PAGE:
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Int Arch Occup Environ Health. 2013 Jul;86(5):519-27. doi: 10.1007/s00420-012-0786-0. Epub 2012 May 27.

Symptoms of heat illness in surface mine workers.

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  • 1The Institute of Health and Biomedical Innovation, School of Human Movement Studies, The Queensland University of Technology, 60 Musk Avenue, Kelvin Grove, QLD, 4059, Australia.



To assess the symptoms of heat illness experienced by surface mine workers.


Ninety-one surface mine workers across three mine sites in northern Australia completed a heat stress questionnaire evaluating their symptoms for heat illness. A cohort of 56 underground mine workers also participated for comparative purposes. Participants were allocated into asymptomatic, minor or moderate heat illness categories depending on the number of symptoms they reported. Participants also reported the frequency of symptom experience, as well as their hydration status (average urine colour).


Heat illness symptoms were experienced by 87 and 79 % of surface and underground mine workers, respectively (p = 0.189), with 81-82 % of the symptoms reported being experienced by miners on more than one occasion. The majority (56 %) of surface workers were classified as experiencing minor heat illness symptoms, with a further 31 % classed as moderate; 13 % were asymptomatic. A similar distribution of heat illness classification was observed among underground miners (p = 0.420). Only 29 % of surface miners were considered well hydrated, with 61 % minimally dehydrated and 10 % significantly dehydrated, proportions that were similar among underground miners (p = 0.186). Heat illness category was significantly related to hydration status (p = 0.039) among surface mine workers, but only a trend was observed when data from surface and underground miners was pooled (p = 0.073). Compared to asymptomatic surface mine workers, the relative risk of experiencing minor and moderate symptoms of heat illness was 1.5 and 1.6, respectively, when minimally dehydrated.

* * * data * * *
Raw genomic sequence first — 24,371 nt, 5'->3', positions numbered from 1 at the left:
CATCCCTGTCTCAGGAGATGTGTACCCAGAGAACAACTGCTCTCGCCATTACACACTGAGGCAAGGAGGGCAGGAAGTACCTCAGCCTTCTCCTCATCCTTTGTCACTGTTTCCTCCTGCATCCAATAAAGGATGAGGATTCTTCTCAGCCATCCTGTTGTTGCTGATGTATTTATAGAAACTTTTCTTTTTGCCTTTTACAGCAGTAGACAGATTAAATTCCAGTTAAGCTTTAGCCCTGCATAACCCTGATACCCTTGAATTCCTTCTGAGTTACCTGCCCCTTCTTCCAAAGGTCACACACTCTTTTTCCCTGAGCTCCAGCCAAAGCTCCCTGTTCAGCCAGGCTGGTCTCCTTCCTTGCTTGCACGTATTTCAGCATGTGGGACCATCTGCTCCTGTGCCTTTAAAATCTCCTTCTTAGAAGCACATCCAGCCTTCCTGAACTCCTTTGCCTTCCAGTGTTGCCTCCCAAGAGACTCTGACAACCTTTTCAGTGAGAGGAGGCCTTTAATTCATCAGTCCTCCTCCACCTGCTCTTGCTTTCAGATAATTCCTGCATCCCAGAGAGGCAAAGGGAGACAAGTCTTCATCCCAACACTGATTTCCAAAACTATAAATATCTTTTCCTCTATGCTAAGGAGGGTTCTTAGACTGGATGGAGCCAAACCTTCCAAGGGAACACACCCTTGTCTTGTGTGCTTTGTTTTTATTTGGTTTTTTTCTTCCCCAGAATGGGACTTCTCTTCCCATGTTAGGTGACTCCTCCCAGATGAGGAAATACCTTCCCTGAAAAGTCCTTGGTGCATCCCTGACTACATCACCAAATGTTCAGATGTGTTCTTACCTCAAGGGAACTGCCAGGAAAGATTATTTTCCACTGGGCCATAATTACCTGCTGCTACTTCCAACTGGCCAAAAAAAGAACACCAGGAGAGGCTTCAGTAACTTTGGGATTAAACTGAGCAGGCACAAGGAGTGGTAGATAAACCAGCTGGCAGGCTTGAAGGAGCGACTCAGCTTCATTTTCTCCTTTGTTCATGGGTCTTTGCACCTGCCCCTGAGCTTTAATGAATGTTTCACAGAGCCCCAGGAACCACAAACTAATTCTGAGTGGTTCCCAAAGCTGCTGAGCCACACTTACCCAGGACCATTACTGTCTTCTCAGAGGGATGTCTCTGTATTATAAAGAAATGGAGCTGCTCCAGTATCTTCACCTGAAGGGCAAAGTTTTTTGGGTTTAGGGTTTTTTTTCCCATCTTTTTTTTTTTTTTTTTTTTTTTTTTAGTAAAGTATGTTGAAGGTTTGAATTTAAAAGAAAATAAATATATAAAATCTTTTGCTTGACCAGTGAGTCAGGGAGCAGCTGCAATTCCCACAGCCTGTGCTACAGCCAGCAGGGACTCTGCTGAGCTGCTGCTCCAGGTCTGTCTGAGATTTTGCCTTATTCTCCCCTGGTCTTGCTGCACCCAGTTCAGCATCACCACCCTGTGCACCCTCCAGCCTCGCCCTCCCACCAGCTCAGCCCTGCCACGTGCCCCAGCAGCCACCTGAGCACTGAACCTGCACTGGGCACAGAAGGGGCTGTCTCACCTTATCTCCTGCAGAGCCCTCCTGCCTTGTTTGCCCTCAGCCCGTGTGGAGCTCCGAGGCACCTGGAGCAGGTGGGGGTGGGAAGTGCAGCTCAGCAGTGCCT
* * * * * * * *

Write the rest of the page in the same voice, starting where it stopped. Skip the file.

These findings show that surface mine workers routinely experience symptoms of heat illness and highlight that control measures are required to prevent symptoms progressing to medical cases of heat exhaustion or heat stroke.

[PubMed - indexed for MEDLINE]
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